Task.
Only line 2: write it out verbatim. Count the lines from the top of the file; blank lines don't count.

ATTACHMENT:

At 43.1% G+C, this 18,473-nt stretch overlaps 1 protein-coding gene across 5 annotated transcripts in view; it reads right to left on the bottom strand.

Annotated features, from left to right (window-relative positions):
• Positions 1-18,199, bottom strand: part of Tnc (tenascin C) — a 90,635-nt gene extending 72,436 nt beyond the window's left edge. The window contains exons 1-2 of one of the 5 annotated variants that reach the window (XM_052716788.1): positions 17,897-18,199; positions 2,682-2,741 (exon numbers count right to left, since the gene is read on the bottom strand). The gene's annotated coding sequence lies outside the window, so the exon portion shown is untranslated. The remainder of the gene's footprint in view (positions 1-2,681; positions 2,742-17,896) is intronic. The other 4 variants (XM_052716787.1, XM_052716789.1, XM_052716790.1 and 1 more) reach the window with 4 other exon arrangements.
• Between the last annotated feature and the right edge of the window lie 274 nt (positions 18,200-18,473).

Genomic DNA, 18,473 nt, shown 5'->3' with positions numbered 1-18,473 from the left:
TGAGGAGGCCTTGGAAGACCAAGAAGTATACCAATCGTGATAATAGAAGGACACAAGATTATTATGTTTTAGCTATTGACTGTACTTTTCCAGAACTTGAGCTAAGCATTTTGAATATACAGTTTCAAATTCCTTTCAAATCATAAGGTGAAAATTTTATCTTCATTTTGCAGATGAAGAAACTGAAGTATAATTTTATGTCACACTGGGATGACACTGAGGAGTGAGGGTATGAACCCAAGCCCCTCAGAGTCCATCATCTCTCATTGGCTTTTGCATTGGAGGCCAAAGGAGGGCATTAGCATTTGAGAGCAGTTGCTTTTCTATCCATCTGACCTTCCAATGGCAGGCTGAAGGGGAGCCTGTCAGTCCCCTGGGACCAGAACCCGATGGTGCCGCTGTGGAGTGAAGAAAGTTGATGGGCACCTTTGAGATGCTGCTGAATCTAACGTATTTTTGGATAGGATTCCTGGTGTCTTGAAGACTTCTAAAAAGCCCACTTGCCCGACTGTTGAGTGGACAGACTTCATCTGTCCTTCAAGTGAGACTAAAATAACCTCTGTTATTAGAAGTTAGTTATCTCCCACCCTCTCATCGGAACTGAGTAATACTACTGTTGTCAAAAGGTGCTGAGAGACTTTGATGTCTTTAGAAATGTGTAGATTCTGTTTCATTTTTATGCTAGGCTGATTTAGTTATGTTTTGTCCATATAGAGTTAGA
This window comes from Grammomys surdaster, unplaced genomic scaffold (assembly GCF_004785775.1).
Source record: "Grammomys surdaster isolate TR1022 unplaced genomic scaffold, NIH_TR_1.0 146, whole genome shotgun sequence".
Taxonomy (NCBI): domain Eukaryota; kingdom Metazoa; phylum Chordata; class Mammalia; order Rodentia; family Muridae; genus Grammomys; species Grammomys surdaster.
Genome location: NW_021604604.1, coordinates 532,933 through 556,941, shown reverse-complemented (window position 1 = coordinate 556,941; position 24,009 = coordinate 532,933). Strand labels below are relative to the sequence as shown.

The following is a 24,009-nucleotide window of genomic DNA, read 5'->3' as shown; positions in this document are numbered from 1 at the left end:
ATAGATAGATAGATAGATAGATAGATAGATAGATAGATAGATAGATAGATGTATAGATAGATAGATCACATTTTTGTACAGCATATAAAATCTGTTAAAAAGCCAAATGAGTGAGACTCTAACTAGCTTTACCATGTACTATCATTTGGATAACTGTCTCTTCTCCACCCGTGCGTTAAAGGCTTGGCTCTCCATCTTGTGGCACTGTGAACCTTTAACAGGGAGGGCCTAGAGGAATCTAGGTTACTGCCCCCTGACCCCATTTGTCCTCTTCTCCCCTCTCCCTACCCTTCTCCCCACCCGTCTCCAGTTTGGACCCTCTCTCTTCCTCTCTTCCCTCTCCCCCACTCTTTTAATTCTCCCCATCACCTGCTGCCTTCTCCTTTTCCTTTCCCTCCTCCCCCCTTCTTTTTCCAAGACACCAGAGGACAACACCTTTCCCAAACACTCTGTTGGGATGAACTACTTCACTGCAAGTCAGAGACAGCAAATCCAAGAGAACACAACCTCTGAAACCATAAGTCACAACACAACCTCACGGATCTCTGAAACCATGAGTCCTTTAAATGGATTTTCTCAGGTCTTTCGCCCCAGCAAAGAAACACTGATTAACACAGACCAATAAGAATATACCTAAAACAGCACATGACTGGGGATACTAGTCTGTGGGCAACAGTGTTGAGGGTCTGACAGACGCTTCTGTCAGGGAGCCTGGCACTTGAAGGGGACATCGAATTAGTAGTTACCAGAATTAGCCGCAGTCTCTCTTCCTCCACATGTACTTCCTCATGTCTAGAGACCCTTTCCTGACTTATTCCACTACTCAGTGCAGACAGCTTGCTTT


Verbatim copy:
Annotated features, from left to right (window-relative positions):